Standard, We Have a Problem (Again)

Feature Article from Seth Manfield
Seth Manfield
5/24/2017 11:01:00 AM
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Over the past year or so, Standard has had its fair share of difficulties to overcome as a format. Wizards has attempted to manage the issues by banning cards, but seemingly every time a ban happens a new card or problem becomes more evident. The format is flawed. There are consequences to banning four cards that were supposed to be in the format. Did the bannings actually help Standard, or is the format actually worse now? What can we do to fix this issue?

The Power Level of Cards is too High

When looking back 10 years or so over the course of Magic's history it should be evident that cards have been slowly but steadily becoming more and more powerful. Gone are the days when cards like Shivan Dragon could see Constructed play. The newer versions cost one less mana, from Thundermaw Hellkite, to Stormbreath Dragon and now Glorybringer, each card seems to be a bit better than the last. I think this is necessary to some degree, as printing cards which look powerful helps sell product. However, it is important to be very careful especially with cards and combo that don't resemble anything we've seen before.

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Aetherworks Marvel is a card that is unlike anything in the history of the game. Wizards has admitted that they knew this card had dangerous applications, but still were willing to take the risk of printing it. However, was it really necessary to have Aetherworks Marvel in the same Standard format as Eldrazi like Ulamog, the Ceaseless Hunger and Emrakul, the Promised End? Some players thought that banning Emrakul, the Promised End would stop Aetherworks Marvel, but that didn't happen. The fact is that you don't need both of these huge Eldrazi; four copies of Ulamog, the Ceaseless Hunger is enough!

Aetherworks Marvel is the current major problem with Standard, but there has been a trend where many games of Standard get decided on turn four, which should really be more like the speed of Modern decks. The combo of Felidar Guardian plus Saheeli Rai was simply a major oversight in design. With Splinter Twin being banned in Modern, Wizards would not intentionally print that sort of interaction in Standard. Winning on the fourth turn makes for lots of uninteractive games.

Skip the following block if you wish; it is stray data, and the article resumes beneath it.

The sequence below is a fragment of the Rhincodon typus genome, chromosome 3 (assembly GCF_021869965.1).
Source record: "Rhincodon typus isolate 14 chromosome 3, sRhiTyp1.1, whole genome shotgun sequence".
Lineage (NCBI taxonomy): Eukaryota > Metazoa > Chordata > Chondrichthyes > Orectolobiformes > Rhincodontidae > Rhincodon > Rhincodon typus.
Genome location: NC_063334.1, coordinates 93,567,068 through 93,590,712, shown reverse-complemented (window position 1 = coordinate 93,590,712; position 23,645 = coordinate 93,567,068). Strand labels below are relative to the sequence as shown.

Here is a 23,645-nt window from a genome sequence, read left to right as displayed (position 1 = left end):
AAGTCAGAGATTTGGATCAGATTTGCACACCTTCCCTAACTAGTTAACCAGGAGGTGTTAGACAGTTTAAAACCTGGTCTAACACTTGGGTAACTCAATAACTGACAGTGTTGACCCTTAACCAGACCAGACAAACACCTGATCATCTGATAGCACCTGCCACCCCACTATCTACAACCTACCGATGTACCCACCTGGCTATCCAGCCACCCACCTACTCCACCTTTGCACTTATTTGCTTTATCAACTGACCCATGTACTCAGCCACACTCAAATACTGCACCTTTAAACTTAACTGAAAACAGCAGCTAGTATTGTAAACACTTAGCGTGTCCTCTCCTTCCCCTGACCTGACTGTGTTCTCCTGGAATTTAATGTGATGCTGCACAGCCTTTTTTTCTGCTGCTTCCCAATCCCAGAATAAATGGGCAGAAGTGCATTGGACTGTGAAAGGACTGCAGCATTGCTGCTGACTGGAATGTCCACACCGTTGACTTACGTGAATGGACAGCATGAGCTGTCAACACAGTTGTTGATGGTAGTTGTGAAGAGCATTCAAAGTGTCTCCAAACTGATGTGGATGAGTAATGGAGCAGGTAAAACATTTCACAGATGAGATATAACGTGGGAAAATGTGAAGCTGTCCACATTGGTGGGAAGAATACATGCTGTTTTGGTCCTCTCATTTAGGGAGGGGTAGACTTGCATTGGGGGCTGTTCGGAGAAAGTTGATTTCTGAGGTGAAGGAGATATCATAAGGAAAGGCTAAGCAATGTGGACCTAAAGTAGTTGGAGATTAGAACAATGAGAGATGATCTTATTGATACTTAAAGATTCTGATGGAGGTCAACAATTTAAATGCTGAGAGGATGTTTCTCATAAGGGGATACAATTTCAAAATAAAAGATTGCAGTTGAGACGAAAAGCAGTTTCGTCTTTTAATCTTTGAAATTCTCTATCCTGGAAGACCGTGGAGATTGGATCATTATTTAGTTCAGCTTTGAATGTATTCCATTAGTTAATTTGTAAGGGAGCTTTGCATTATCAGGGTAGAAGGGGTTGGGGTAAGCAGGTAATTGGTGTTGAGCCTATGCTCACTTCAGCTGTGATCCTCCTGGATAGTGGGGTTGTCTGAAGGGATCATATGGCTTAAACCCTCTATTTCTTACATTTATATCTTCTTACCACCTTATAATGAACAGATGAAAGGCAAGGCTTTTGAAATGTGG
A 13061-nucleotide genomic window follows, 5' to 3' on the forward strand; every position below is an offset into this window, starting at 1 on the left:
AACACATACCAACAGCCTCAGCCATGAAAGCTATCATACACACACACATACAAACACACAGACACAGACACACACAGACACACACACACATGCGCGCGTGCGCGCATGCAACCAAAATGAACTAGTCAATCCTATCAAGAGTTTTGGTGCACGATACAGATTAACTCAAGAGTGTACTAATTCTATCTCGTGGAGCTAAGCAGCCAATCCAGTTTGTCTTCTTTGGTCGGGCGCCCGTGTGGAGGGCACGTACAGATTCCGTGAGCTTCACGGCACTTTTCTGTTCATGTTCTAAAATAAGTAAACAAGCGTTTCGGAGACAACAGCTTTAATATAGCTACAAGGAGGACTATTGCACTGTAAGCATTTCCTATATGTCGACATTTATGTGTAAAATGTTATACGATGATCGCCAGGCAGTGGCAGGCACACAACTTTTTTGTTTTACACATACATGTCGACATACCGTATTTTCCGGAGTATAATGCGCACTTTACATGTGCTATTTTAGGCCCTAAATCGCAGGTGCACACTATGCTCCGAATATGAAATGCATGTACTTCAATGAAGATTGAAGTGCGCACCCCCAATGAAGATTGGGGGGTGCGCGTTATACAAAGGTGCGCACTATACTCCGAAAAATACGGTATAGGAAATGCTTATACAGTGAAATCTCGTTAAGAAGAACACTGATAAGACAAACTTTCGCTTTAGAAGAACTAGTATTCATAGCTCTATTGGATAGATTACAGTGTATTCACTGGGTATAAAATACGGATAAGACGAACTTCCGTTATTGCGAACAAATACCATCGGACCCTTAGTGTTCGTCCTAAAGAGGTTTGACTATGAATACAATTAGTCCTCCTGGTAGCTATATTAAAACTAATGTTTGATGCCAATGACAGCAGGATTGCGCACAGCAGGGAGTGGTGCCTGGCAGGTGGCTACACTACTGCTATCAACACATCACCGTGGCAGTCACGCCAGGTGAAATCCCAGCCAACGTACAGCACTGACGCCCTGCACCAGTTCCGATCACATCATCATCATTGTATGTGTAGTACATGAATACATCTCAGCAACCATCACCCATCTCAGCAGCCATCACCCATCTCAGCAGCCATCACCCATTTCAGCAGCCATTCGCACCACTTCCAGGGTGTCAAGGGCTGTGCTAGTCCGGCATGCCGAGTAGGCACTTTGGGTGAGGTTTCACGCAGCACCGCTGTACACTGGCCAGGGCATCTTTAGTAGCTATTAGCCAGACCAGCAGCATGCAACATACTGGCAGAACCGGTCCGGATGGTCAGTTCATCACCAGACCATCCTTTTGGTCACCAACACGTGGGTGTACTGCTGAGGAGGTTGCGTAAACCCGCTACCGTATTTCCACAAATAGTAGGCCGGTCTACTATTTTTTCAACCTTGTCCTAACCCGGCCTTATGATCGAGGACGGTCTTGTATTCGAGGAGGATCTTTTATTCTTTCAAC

Gameplay

Speaking of the Copy Cat combo, another problem is that many games of Standard are very random. It has become difficult to leverage skill. Most of the skill is in deckbulding, but a couple weeks after the Pro Tour most of the best players are all playing the exact same deck. Putting an Ulamog, the Ceaseless Hunger into play on turn four is essentially winning the game, even though it may take a few attack steps to close things out. Spinning Aetherworks Marvel resembles Four-Color Copy Cat in many ways, as the decks really are not very different at all.

Both Temur Marvel and Copy Cat use the same energy cards that help preserve your life total. The nut draw of Temur Marvel beats the best draws out of the fastest decks in the format. The deck really is just a one-card combo: draw Aetherworks Marvel alongside some energy cards and start spinning, even if you don't hit Ulamog, the Ceaseless Hunger on the first spin it is easy to ensure you have six energy for more spins.

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Temur Marvel definitely has a fail rate, as the deck can look pretty bad when you don't draw Aetherworks Marvel. I believe that Temur Marvel is the best deck in the format, but you will still lose about 30% of games to your own terrible draws, and then it doesn't really matter what the opponent is playing. These sort of high-variance games make it difficult to get a significant edge. You will notice when looking through Standard Grand Prix Top 8's that recently the big name pros are not doing as well as expected. Overall, there are less players with lots of pro points, compared to last year, for instance.

With Temur Marvel as the best deck, players are now able to build their Temur Marvel decks to be as strong as possible in the mirror match, like Paul Dean's version from Grand Prix Montreal.

This list has two copies of Shrine of the Forsaken Gods, as it turns out being able to hardcast Ulamog, the Ceaseless Hunger a turn earlier in the mirror is worth making the mana worse. Both Grand Prix this past weekend ended with Temur Marvel mirrors.

Is Banning Cards a Reasonable Solution?

Most of the time when we spot an issue with a format we can highlight one card or deck that is too strong, and the easy solution to improving the format is a banning. The issue with this is that Wizards has already been doing a lot of Standard bannings, and this affects players' willingness to invest in cards. I have heard multiple players state that they were forced to invest in Marvel because they want to play the best deck, so wouldn't it be unfair to ban another card from Standard?

Banning cards has acted like a band-aid up to this point. Going into Pro Tour Amonkhet, the format was wide open, as it wasn't clear that Temur Marvel was the best deck and there were plenty of other strategies, including the Zombies deck which won the Pro Tour. The issue is that Temur Marvel can be tuned in such a way it can adapt to pretty much every deck in the metagame if it wants to. Chandra, Flamecaller for example is a card that is the perfect foil to Zombies. Now that the Pro Tour has passed, the format is beginning to look like Temur Marvel and then everything else.